The F-35 Has 966 "Still-Unresolved Design Flaws"

September 6, 2018 Topic: Security Blog Brand: The Buzz Tags: F-35MilitaryTechnologyWorldStealth

The F-35 Has 966 "Still-Unresolved Design Flaws"

A new report outlines what could be a major setback for the $1 Trillion dollar stealth fighter. 

learn that these lists are quite extensive. They include a total of 888 initiatives spanning three broad categories: development, production and sustainment.

A number of the ideas are gambits to reduce accountability for program performance. The development initiatives include a proposal to slash the testing program by 3,800 test points, in a move the program office estimates would shave off about 10 months’ worth of flight tests. The production initiatives mainly deal with the block-buy proposal, but also include 244 manufacturing and material improvements for an estimated $234.6 million in savings.

The biggest effort by far is on the program’s long-term sustainment. Officials claim the program has already identified $60.7 billion in potential savings, through 514 initiatives, with future savings yet to be determined. Only time will tell if these efforts will actually bear any fruit—or whether these fruits will be buried under the major overruns associated with fixing 966 deficiencies.

The affordability plan fails to address the fact that the F-35s we have now and are continuing to buy have known design flaws that must be fixed in the future, one of the inevitable penalties of concurrency. Nearly 300 F-35s have thus far been delivered to the services. All of these aircraft—plus the additional 300 aircraft scheduled to be acquired before the Initial Operational Test and Evaluation final report declares whether or not the plane is combat-suitable—will require myriad fixes for current deficiencies, not to mention for the many future defects will likely be discovered during the more stringent operational tests.

The GAO estimates—based on unaudited numbers—that the program will end up spending at least another $1.4 billion to retrofit design corrections into aircraft purchased early in the production cycle. Indeed, the program has already spent more than that retrofitting F-35s to fix design flaws: the Pentagon has spent more than $1.5 billion upgrading F-35s since 2012. The 2019 National Defense Authorization Act alone includes $305 million to retrofit design corrections into F-35s recently purchased and delivered.

While the F-35’s sticker price tends to draw the most attention, its ownership costs are what may ultimately doom the program. The costs to sustain the program have already risen so much that Pentagon leaders are considering cutting the Air Force’s planned F-35 fleet by a third, or 590 aircraft, simply to have any hope of balancing the books.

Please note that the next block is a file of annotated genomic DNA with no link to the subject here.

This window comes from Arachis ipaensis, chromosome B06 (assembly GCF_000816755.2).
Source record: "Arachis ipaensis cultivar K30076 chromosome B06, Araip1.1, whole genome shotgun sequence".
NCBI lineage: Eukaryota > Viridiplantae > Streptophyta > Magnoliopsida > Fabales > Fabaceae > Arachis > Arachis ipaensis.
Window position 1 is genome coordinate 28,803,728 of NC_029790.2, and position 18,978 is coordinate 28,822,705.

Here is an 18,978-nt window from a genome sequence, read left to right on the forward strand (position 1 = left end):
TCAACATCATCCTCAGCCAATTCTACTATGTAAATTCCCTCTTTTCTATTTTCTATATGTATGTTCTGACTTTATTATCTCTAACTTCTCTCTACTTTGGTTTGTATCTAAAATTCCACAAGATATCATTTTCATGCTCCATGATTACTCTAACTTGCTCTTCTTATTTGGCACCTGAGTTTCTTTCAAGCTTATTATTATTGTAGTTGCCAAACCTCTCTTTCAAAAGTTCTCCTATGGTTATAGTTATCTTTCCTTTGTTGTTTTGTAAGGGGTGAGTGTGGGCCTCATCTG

The April 2018 contract awarded to Lockheed Martin just for its piece of sustaining the services’ existing F-35 fleet illustrates how ownership costs could be so high. Lockheed will be paid $1.4 billion for one year of providing “air system maintenance; pilot and maintainer training; depot activation; sustaining engineering; Automatic Logistics Information System support, data analytics and predictive health management; supply chain logistics and more.”

The contract supports 280 F-35s, at $5 million per aircraft for a single year. When the fleet grows to the current plan’s 2,443 aircraft, the American people can expect to pay Lockheed Martin $12.2 billion a year to keep the aircraft flying.

This problem is not unique to the F-35. The government awarded Lockheed Martin a similar contract in December 2017 for the F-22 fighter jet, at more than $3.7 million per airframe per year. Of course, that followed right on the heels of Pratt & Whitney winning a contract to sustain the F-22’s F-119 engines. That contract provides for nearly $4.5 million per aircraft, just for the engines. That works out to $8.2 million per year to sustain each F-22.

Because government contracting officials negotiated a poor deal for the American people by not acquiring the intellectual property rights for the F-35 program, or the F-22, Lockheed Martin and Pratt & Whitney hold all the cards in future negotiations over upgrades and annual sustainment.

To take one example, the F-35 cannot operate without the Autonomic Logistics Information System. This complex, extremely troubled computer network combines combat-mission planning, threat analysis, maintenance diagnosis, supply shipments, and scheduling. Lockheed Martin owns and operates the network, which means that without Lockheed, the services cannot fly the aircraft they supposedly own.

Until the government acquires the data rights for the program, there’s no option but to continue paying Lockheed Martin pretty much whatever it demands. Without addressing the matter of intellectual property rights, any of the government’s attempts to rein in the program’s costs are bound to amount to very little in the grand scheme of things.

While any effort to reduce the costs of this monumentally wasteful program is to be applauded, the F-35 Affordability Study itself is quite revealing of one of the program’s fundamental problems. The F-35 program office claims this study “has instilled a culture of cost consciousness to ensure decisions at all levels of the program take into account the cost impact of each decision made.”

Why did officials wait until 2017 to do